You guys searched several hours in the dark before you called it off. It's easy to get turned around.

On the recovery day, you had someone guide you from the shot location to the kill site.

Bottom line, anything posted is subject to criticism, but you guys did several things right, and recovered the bull.

Congrats on a nice one. Thanks for sharing.
 
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Let's shoot it, then keep hunting for a day or 3. Then if we don't get anything bigger, we'll claim it. Maybe??
 
From the video, it appeared there was brush blocking the shot, but the camera picture doesn't always show the shot angle. It was a one shot kill so either the shooter was proficient at that range, or got extremely lucky. I'll go with proficient. Luck at that range is typically bad.

You guys searched several hours in the dark before you called it off. It's easy to get turned around.

On the recovery day, you had someone guide you from the shot location to the kill site.

Bottom line, anything posted is subject to criticism, but you guys did several things right, and recovered the bull.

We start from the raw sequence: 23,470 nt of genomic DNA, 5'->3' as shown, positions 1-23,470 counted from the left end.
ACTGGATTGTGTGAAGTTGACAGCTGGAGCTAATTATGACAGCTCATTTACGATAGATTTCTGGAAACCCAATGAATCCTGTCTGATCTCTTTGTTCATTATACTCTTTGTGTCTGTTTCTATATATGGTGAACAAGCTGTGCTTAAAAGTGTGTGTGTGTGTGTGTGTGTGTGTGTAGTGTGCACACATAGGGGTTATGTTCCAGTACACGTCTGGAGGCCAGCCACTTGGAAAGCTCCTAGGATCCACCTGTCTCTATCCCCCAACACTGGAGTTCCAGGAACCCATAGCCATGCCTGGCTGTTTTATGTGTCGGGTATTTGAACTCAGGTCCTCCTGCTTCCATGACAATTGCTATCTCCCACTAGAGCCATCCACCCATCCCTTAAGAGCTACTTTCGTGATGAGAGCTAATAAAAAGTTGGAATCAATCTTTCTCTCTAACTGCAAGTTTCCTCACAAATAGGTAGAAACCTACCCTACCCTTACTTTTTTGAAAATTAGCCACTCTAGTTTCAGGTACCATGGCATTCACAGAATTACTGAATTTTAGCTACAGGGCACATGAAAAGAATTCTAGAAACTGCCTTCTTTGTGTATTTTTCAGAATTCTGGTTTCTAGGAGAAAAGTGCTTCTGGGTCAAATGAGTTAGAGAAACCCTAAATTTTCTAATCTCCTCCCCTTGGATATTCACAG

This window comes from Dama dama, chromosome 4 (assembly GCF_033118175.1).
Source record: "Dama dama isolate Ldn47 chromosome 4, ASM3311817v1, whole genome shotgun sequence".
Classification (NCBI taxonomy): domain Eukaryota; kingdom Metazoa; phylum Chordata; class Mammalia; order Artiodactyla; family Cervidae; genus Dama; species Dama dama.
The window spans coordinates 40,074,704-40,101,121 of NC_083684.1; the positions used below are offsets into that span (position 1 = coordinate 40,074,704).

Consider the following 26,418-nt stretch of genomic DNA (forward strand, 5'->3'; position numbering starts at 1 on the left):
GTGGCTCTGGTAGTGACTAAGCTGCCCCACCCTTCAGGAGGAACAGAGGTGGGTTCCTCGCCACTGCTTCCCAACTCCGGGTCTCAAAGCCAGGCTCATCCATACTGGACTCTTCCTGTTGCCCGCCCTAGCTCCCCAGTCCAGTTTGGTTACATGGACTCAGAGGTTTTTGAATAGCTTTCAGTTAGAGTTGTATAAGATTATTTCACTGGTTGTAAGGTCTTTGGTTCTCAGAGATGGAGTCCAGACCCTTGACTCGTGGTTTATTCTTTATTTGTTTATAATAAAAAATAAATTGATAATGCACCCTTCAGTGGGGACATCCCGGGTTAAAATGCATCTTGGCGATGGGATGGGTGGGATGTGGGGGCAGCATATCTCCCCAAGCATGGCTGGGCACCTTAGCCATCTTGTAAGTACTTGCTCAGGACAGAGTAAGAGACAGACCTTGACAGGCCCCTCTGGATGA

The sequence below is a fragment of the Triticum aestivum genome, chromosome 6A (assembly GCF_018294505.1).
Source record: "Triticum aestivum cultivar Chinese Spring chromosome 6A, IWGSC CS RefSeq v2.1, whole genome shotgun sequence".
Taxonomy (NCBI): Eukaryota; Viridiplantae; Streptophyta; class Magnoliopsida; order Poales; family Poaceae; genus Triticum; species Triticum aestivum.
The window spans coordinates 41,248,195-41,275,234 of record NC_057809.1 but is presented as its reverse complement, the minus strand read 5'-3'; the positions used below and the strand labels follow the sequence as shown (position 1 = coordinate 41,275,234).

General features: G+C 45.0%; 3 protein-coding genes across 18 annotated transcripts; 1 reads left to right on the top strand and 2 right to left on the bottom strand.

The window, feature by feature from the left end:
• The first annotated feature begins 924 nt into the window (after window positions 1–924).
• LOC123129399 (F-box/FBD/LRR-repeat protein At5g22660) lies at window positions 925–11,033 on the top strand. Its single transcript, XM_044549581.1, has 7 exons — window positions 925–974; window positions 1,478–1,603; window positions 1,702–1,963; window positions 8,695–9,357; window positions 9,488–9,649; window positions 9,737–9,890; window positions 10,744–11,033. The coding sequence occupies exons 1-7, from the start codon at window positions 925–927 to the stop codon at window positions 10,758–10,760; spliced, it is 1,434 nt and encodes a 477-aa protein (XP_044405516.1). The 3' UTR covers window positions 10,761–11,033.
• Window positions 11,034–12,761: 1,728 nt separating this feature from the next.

Congrats on a nice one. Thanks for sharing.
Great shot no doubt. But what did they do right? Horrible decision to take that shot, I would argue they got very lucky. More probable of a deflection etc.
 
I can see being solo in Grizzly country not wanting to break down and pack out in the dark. But then again don’t shot past 2 or 3 hours till dark. This was not bear country. They seemed to have enough guys to get out most all that meat that night. May have been a long night, but it could have been done. Friend and I have arrived back at camp at 4am with first load of meat before. Just to eat and rest a couple hours to head back out for another load.

Maybe they should stick to road hunting!!
 
Man what a tough crowd. A bunch of complaining based on assumptions. They didn't say how long they looked. The only clue is their light batteries were dying. They didn't talk about meat spoilage. All they said was did you smell that? Which was probably the normal smell of a stinky rutted out bull. You don't smell meat spoilage walking up to a bull that sat overnight. That comes after you get down to the warm spots closer to the bone. I imagine there was some but you guys are assuming the worst of the worst and assuming they only spent 20 minutes looking.